How was it that what used to be the Gardner farm West of Arkham became the “blasted heath” – five acres of grey desolation, miasmal odours and “too much silence”? It all dates back to the “strange days” following the meteorite that landed there in June 1882. Scientific inquiry discovers indescribable colour globules embedded in the extra-terrestrial object but, alas, it shrinks away and there the mystified Arkham academics depart from the scene.
The Gardner family remain, however, and over the course of changing seasons abnormal things start to occur, first to the environment and then to the family themselves. The Colour Out Of Space is a fantastic exercise in insidious escalation chronicling the spreading of contamination from an unearthly source. It’s detailing of the resultant absolute disintegration, decay and death – physical, mental and environmental – is both brilliantly disgusting and one of the best showcases of Lovecraft’s cosmic horror philosophies in action.
Though lacking much in the way of social commentary (though it certainly has the foundations for some), the science fiction concept and the shocking body horror experienced by the affected organisms has me reckoning that this could be a great project for Neill Blomkamp. The South African director knows how to make tremendous special-effect heavy blockbusters with brains and human feeling. What’s more, if Blomkamp was behind The Colour Out Of Space it’s a guarantee that Sharlto Copley would be perfectly cast as the accursed Nahum Gardner.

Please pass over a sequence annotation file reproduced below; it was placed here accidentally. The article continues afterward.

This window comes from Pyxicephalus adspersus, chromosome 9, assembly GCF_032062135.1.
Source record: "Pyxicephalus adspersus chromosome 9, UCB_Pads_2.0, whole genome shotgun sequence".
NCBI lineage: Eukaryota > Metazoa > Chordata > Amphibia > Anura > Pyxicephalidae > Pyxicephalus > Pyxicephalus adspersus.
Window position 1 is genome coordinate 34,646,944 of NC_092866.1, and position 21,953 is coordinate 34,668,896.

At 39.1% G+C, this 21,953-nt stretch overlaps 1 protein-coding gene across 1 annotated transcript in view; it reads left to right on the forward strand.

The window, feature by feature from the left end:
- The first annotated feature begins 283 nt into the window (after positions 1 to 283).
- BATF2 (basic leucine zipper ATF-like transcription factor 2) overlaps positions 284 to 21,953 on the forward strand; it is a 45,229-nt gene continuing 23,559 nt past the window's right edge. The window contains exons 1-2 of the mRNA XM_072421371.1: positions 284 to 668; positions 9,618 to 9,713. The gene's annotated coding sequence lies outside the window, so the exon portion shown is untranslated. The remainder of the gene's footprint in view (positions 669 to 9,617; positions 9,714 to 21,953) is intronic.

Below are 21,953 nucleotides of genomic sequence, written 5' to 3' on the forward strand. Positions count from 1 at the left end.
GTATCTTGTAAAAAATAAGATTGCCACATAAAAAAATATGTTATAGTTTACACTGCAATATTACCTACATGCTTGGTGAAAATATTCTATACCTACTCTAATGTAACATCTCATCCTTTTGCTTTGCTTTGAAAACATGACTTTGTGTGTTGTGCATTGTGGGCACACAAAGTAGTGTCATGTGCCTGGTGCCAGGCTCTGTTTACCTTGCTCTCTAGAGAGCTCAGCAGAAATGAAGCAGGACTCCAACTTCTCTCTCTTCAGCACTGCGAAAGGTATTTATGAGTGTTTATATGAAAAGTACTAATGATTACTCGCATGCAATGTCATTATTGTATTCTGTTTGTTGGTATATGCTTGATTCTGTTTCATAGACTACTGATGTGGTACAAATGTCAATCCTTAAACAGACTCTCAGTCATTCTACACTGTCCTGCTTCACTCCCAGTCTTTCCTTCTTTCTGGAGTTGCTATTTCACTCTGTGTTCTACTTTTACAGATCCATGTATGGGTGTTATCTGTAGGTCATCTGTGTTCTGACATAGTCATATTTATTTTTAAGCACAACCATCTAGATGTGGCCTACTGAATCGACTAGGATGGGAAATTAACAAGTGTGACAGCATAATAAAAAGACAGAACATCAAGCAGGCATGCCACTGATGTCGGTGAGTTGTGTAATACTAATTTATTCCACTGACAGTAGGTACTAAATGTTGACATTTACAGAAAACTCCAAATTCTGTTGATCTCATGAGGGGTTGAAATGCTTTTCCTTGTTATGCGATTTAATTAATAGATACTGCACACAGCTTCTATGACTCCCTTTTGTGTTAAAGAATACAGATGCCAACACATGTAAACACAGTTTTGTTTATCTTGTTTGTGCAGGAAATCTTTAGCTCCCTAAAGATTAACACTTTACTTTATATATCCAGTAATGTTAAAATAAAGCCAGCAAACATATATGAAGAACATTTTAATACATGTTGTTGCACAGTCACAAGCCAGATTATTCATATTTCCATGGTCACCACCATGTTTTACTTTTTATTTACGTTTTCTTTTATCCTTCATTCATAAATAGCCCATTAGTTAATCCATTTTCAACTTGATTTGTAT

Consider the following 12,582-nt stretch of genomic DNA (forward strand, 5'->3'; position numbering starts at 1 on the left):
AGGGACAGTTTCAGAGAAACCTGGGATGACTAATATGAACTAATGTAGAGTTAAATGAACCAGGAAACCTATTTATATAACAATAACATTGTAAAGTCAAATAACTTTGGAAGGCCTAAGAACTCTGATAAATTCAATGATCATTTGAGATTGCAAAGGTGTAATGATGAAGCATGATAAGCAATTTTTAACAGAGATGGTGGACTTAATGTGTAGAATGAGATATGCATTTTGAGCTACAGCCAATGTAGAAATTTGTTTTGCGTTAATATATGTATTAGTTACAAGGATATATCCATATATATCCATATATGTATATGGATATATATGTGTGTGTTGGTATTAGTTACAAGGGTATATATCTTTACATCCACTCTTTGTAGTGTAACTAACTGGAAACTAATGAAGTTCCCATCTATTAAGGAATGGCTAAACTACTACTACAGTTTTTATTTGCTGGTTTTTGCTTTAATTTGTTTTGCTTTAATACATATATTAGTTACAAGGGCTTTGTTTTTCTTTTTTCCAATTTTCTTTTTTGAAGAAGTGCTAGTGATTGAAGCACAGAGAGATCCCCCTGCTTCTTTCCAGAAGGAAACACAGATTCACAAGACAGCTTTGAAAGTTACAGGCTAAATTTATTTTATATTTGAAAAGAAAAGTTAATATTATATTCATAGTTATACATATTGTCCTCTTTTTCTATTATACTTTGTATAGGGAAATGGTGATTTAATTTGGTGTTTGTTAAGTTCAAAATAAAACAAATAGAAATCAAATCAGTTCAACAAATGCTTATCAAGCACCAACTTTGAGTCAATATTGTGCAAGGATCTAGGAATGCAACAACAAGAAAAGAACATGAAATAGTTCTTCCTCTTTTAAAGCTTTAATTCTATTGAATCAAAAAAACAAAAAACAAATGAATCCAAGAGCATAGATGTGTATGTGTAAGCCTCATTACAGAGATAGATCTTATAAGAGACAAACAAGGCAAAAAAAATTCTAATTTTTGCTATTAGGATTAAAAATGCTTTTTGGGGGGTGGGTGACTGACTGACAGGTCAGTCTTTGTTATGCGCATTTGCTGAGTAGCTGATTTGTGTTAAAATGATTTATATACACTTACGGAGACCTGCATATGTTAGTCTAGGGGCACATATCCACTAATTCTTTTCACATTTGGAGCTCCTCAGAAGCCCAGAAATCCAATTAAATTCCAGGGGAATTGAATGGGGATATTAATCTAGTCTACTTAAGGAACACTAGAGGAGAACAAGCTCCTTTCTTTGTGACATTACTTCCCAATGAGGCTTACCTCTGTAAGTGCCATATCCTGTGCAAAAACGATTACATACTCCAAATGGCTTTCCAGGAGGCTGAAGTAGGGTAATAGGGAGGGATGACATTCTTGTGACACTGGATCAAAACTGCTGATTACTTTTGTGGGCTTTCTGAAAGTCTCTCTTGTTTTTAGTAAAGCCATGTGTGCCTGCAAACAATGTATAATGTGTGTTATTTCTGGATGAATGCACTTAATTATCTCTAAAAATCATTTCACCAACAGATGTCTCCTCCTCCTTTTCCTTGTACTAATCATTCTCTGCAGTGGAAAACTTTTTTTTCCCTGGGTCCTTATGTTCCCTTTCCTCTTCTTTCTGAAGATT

Richard Upton Pickman (current whereabouts unknown) was an incomparable genius and his morbid artworks perfectly captured the physiology of fear on the canvas. His grotesque scenes of ghoul feedings, “dog-things” and mephitic monstrosities moving through the urban landscape were so realistic that he found himself ostracised from Boston’s art scene. Our narrator is an admirer, however, or at least he was until his hero showed him his secret studio in a cellar beneath the city’s antiquated slums. “I verily believe they were alive!” he cries, recalling the figures on display during an exclusive sneak peak at Pickman’s works-in-progress. That’s because they were, for the “nauseous wizard” had got actual life reference for his hideous portraits, his studio implied to be a nexus point for artist and his inhuman, ghastly subjects.
It’s the story of an artist whose obsession with perfection draws them deep into a self-destructive, dark nightmare world. It offers plenty of opportunity for upsetting lurches into reason-obliterating surrealism. Pickman’s Model is rife with psychological torment and graphic imagery. Altogether, it sounds to me like it’d make an excellent Darren Aronofsky movie.